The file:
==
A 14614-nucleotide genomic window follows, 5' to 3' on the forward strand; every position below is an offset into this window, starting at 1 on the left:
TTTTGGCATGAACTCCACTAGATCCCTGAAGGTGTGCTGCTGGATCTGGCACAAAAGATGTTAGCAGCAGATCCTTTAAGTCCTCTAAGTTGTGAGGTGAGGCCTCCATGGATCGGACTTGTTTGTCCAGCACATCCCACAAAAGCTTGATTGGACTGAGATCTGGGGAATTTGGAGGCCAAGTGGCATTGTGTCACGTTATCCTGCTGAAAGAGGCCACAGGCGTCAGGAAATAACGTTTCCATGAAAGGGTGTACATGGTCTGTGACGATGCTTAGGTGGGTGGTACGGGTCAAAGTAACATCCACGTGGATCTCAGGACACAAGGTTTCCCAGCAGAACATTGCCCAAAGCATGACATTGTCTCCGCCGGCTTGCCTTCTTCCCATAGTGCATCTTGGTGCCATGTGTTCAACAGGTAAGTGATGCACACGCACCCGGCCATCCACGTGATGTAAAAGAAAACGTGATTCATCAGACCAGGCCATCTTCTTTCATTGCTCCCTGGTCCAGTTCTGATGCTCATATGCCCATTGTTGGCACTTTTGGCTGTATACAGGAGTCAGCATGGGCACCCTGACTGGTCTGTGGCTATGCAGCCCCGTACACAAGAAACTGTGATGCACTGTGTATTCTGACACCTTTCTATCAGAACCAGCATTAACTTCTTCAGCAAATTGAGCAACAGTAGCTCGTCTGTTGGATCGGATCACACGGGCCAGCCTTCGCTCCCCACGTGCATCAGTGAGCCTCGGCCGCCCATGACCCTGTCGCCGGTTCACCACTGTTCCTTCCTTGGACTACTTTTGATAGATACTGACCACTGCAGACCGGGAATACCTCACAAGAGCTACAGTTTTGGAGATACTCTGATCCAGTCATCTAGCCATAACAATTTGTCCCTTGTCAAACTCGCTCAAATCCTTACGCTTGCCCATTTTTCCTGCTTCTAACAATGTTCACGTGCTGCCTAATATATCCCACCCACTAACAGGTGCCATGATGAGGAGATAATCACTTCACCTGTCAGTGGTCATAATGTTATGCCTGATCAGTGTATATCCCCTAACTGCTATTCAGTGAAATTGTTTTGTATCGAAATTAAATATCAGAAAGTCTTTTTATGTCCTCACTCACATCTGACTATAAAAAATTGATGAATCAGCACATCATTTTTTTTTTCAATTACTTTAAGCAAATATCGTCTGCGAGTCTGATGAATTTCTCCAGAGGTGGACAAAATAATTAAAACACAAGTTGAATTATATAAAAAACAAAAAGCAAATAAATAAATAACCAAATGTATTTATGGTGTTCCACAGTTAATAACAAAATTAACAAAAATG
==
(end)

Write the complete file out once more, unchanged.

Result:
A 14614-nucleotide genomic window follows, 5' to 3' on the forward strand; every position below is an offset into this window, starting at 1 on the left:
TTTTGGCATGAACTCCACTAGATCCCTGAAGGTGTGCTGCTGGATCTGGCACAAAAGATGTTAGCAGCAGATCCTTTAAGTCCTCTAAGTTGTGAGGTGAGGCCTCCATGGATCGGACTTGTTTGTCCAGCACATCCCACAAAAGCTTGATTGGACTGAGATCTGGGGAATTTGGAGGCCAAGTGGCATTGTGTCACGTTATCCTGCTGAAAGAGGCCACAGGCGTCAGGAAATAACGTTTCCATGAAAGGGTGTACATGGTCTGTGACGATGCTTAGGTGGGTGGTACGGGTCAAAGTAACATCCACGTGGATCTCAGGACACAAGGTTTCCCAGCAGAACATTGCCCAAAGCATGACATTGTCTCCGCCGGCTTGCCTTCTTCCCATAGTGCATCTTGGTGCCATGTGTTCAACAGGTAAGTGATGCACACGCACCCGGCCATCCACGTGATGTAAAAGAAAACGTGATTCATCAGACCAGGCCATCTTCTTTCATTGCTCCCTGGTCCAGTTCTGATGCTCATATGCCCATTGTTGGCACTTTTGGCTGTATACAGGAGTCAGCATGGGCACCCTGACTGGTCTGTGGCTATGCAGCCCCGTACACAAGAAACTGTGATGCACTGTGTATTCTGACACCTTTCTATCAGAACCAGCATTAACTTCTTCAGCAAATTGAGCAACAGTAGCTCGTCTGTTGGATCGGATCACACGGGCCAGCCTTCGCTCCCCACGTGCATCAGTGAGCCTCGGCCGCCCATGACCCTGTCGCCGGTTCACCACTGTTCCTTCCTTGGACTACTTTTGATAGATACTGACCACTGCAGACCGGGAATACCTCACAAGAGCTACAGTTTTGGAGATACTCTGATCCAGTCATCTAGCCATAACAATTTGTCCCTTGTCAAACTCGCTCAAATCCTTACGCTTGCCCATTTTTCCTGCTTCTAACAATGTTCACGTGCTGCCTAATATATCCCACCCACTAACAGGTGCCATGATGAGGAGATAATCACTTCACCTGTCAGTGGTCATAATGTTATGCCTGATCAGTGTATATCCCCTAACTGCTATTCAGTGAAATTGTTTTGTATCGAAATTAAATATCAGAAAGTCTTTTTATGTCCTCACTCACATCTGACTATAAAAAATTGATGAATCAGCACATCATTTTTTTTTTCAATTACTTTAAGCAAATATCGTCTGCGAGTCTGATGAATTTCTCCAGAGGTGGACAAAATAATTAAAACACAAGTTGAATTATATAAAAAACAAAAAGCAAATAAATAAATAACCAAATGTATTTATGGTGTTCCACAGTTAATAACAAAATTAACAAAAATG